Contacts
Alvaredo . Melgaço
4960-010 Alvaredo
Tel: (+351) 251 416 769
Fax: (+351) 251 416 771
Email: quinta@soalheiro.com
Website: www.soalheiro.com

Chili con vino (Esporão)

Text Ilkka Sirén

“What do you eat in Finland?” That’s a question I hear a lot. People wait me to give all kinds of exotic answers like that I eat raw bear meat and I have my own moose that I ride to work every day. It’s not quite like that. We have plenty of traditional dishes but most of them we might eat once a year. We don’t have a thing like bacalhau in Portugal that we eat almost daily or at least weekly. Finns do not generally use a lot of spices in their food and to be honest the food here can be sometimes quite bland. On the other hand people here really appreciate the natural flavors of good ingredients. Vegetables, roots, berries and mushrooms are some of the most treasured things here in the cold north. But as a fan of for example Thai and Vietnamese cuisine I enjoy strong savory foods with a bit of heat.

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Swirl – Photo by Ilkka Sirén | All Rights Reserved

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Tortilla – Photo by Ilkka Sirén | All Rights Reserved

Now that we are on our way towards another harsh winter we sit and wait for the leaves to fall and cover everything with beautiful colors. The transition from summer to autumn in Finland is swift. As we speak the nights are getting colder and who knows, we might have first snow next month already. Indeed summer is just a distant dream at this point. This translates directly into one’s kitchen, especially mine. Not only that I start cooking up hearty dishes and pickling literally everything, I also see autumn in my personal drink selection. But let’s come back to that later.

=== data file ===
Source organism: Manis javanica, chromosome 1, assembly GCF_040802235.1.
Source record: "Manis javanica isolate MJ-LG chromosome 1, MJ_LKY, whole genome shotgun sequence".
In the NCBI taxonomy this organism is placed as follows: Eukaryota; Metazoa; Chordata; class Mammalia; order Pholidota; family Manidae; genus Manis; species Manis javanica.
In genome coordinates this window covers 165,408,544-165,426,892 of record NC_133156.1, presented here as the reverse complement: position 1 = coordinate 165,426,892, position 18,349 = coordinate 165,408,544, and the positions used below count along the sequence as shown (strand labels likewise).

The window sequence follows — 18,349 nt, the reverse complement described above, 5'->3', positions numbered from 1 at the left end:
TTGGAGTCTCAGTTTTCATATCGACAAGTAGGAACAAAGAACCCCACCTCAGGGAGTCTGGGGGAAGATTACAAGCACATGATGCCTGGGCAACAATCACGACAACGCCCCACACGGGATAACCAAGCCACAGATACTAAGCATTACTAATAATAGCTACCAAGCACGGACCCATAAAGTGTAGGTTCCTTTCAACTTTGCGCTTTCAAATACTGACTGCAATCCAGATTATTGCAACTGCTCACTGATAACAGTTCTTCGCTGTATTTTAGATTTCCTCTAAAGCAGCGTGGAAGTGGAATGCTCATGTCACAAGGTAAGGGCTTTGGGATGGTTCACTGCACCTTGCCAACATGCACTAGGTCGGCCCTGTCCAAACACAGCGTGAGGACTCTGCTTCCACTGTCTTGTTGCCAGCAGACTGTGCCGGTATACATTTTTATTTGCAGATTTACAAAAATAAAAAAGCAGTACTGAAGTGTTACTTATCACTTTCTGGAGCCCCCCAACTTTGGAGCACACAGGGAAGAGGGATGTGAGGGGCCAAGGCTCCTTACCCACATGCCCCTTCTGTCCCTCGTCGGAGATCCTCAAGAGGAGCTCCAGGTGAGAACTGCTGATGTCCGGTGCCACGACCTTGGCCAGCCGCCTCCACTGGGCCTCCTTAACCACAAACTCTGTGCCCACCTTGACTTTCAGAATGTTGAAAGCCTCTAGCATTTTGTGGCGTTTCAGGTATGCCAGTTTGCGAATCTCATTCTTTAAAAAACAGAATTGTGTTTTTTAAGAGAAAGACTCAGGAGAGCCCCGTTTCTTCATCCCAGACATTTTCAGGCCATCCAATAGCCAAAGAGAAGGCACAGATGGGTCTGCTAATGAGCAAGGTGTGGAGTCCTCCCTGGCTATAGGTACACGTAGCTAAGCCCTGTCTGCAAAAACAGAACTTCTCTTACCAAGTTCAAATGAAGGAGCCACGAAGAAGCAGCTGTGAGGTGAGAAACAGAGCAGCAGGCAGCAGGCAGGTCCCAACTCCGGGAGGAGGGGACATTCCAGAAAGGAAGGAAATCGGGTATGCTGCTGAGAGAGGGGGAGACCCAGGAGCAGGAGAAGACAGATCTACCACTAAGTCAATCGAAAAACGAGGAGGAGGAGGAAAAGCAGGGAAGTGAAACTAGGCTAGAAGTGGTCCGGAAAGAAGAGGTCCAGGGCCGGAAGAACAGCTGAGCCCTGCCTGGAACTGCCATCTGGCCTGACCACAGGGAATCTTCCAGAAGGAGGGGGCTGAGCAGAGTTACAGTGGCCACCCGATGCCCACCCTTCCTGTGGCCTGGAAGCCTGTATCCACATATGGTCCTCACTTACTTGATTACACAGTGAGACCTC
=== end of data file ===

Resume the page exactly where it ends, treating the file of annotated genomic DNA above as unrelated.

Tortillas, tacos, burritos and carnitas are far from being authentic Finnish cuisine but I must say that I’m a fan. Tortilla itself, the thin flatbread, is merely an elaborate vehicle for all things delicious; in this case a fiery habanero and naga jolokia chili con carne. Even though the infamous naga jolokia chili is about 400 times hotter than Tabasco sauce the idea is not to nuke your palate. I’m keen to create a balanced, powerful but most of all flavorful sauce. I don’t always succeed.